The General Data Protection Regulation (GDPR) came into force in the UK on the 25th of May 2018 and replaced the Data Protection Act 1998.
The purpose of the GDPR is to harmonise data protection laws across Europe and to take account of advances in technology. The UK Government has confirmed that it will adopt the GDPR despite the vote to leave the European Union.
Member states are entitled to introduce legislation setting out how the GDPR will apply in their country. The UK Government have introduced the Data Protection Bill to achieve this. This GDPR and the Data Protection Bill must be read side by side to fully understand our obligations.
This Code of Practice is in place to make sure everyone understands the way in which data protection applies to their roles within the University. It also makes sure we meet the requirements set out in Article 24(2) of the GDPR which requires the University, as a data controller, must have in place an appropriate data protection policy to make sure we meet our obligations under the legislation.
A number of wide-ranging changes will be introduced by the GDPR, which will have a direct effect on how the University processes data. The consequences of breaching the GDPR will be significant, with potential fines of up to 20 million euros; it is therefore crucial that all employees of the University are aware of their obligations under the Regulations.
The key changes under the GDPR can be categorised as follows:
The University will be required not just to comply with the GDPR but also to provide evidence to demonstrate our compliance. There will be an emphasis on being accountable and transparent about how data is collected, for what purpose and how it will be used.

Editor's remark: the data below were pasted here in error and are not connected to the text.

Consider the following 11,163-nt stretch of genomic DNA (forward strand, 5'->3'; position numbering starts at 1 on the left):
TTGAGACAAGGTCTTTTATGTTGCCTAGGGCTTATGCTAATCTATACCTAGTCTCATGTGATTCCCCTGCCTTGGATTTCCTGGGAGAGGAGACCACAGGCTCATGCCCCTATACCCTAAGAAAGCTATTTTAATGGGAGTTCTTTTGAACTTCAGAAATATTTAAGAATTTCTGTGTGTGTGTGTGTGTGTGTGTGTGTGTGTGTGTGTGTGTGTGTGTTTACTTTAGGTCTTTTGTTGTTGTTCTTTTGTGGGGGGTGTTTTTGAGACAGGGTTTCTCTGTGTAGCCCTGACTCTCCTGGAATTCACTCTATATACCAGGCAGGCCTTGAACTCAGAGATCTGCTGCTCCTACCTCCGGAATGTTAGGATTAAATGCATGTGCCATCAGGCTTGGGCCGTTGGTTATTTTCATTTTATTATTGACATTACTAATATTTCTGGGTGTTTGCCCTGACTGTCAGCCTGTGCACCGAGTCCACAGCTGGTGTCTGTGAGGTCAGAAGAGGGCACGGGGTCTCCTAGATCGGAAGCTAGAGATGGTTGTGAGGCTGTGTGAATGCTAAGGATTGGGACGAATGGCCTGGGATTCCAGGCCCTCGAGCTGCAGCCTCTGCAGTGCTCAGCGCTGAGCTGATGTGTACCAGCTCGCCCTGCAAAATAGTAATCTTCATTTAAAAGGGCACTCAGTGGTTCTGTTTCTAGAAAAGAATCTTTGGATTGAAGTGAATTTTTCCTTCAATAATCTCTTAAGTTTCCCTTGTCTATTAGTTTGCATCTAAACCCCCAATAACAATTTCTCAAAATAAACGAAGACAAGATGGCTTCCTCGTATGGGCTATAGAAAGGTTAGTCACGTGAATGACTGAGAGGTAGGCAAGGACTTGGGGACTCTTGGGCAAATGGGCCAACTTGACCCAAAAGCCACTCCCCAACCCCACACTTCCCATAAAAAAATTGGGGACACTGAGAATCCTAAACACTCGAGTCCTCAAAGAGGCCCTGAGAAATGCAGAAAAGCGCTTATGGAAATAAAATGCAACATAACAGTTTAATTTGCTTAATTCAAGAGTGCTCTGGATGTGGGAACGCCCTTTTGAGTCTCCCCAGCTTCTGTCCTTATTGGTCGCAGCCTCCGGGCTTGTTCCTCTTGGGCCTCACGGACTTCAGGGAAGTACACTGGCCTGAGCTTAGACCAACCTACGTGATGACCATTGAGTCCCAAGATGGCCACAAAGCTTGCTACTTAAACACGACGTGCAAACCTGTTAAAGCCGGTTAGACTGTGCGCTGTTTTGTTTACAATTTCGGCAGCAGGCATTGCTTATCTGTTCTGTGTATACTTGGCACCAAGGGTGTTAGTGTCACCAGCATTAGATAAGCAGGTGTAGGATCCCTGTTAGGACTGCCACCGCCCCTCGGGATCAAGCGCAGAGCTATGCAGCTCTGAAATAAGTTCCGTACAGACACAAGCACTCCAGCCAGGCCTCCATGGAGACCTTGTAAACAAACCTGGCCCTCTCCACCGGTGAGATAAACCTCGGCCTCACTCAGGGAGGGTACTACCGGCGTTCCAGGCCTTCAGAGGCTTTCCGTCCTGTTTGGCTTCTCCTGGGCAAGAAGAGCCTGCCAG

To support this drive for greater accountability and transparency, we must also keep more comprehensive records on our data processing activities. These records should include:
Under the GDPR, privacy and data protection must be considered at the outset of any project and in many cases, a Privacy Impact Assessment (PIA) must be carried out. The purpose of a PIA is to identify what data processing will be involved in the project and to assess, mitigate or minimise any privacy risks associated with this.
The rights currently enjoyed by employees under the Data Protection Act will continue and will be enhanced under the GDPR. These new rights will include:
A SAR is a written request by an individual to access personal information that an organisation holds about them.
The time limit for responding to a SAR will be reduced from 40 days to one month under the GDPR. It will also no longer be possible to charge the £10 fee currently permitted under the Data Protection Act.
Strict notification requirements will be introduced under the GDPR for when organisations become aware of potential data breaches. After becoming aware of a potential data breach, organisations will have 72 hours in which to notify the Information Commissioner’s Officer. This requirement will exist where the data breach relates to personal data that is likely to result in a risk to the rights or freedoms of the data subject.